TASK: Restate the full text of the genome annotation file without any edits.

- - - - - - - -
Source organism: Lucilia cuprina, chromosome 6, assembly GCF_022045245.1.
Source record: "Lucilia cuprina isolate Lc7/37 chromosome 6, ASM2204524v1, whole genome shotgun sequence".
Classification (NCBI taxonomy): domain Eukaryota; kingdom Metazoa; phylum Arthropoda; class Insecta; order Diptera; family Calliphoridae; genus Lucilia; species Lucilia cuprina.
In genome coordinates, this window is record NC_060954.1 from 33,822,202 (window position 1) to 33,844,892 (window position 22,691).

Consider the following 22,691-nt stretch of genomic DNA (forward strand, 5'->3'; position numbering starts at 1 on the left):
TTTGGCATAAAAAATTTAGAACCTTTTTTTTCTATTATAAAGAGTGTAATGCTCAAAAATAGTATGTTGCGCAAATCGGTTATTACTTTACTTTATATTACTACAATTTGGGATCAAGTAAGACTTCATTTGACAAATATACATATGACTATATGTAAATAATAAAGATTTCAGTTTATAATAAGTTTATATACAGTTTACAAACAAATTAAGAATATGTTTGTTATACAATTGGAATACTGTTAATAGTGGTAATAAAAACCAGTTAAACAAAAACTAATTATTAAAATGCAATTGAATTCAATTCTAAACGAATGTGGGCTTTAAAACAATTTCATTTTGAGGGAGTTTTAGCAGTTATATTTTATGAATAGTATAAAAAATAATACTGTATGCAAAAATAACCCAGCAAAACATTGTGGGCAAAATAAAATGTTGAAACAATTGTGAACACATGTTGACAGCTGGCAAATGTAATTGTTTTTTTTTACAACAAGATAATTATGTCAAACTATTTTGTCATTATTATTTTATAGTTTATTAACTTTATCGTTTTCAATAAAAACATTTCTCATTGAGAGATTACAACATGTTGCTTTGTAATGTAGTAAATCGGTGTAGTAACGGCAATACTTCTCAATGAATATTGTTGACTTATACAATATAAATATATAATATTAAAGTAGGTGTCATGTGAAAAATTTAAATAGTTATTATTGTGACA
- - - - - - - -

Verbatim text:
Source organism: Lucilia cuprina, chromosome 6, assembly GCF_022045245.1.
Source record: "Lucilia cuprina isolate Lc7/37 chromosome 6, ASM2204524v1, whole genome shotgun sequence".
Classification (NCBI taxonomy): domain Eukaryota; kingdom Metazoa; phylum Arthropoda; class Insecta; order Diptera; family Calliphoridae; genus Lucilia; species Lucilia cuprina.
In genome coordinates, this window is record NC_060954.1 from 33,822,202 (window position 1) to 33,844,892 (window position 22,691).

Consider the following 22,691-nt stretch of genomic DNA (forward strand, 5'->3'; position numbering starts at 1 on the left):
TTTGGCATAAAAAATTTAGAACCTTTTTTTTCTATTATAAAGAGTGTAATGCTCAAAAATAGTATGTTGCGCAAATCGGTTATTACTTTACTTTATATTACTACAATTTGGGATCAAGTAAGACTTCATTTGACAAATATACATATGACTATATGTAAATAATAAAGATTTCAGTTTATAATAAGTTTATATACAGTTTACAAACAAATTAAGAATATGTTTGTTATACAATTGGAATACTGTTAATAGTGGTAATAAAAACCAGTTAAACAAAAACTAATTATTAAAATGCAATTGAATTCAATTCTAAACGAATGTGGGCTTTAAAACAATTTCATTTTGAGGGAGTTTTAGCAGTTATATTTTATGAATAGTATAAAAAATAATACTGTATGCAAAAATAACCCAGCAAAACATTGTGGGCAAAATAAAATGTTGAAACAATTGTGAACACATGTTGACAGCTGGCAAATGTAATTGTTTTTTTTTACAACAAGATAATTATGTCAAACTATTTTGTCATTATTATTTTATAGTTTATTAACTTTATCGTTTTCAATAAAAACATTTCTCATTGAGAGATTACAACATGTTGCTTTGTAATGTAGTAAATCGGTGTAGTAACGGCAATACTTCTCAATGAATATTGTTGACTTATACAATATAAATATATAATATTAAAGTAGGTGTCATGTGAAAAATTTAAATAGTTATTATTGTGACA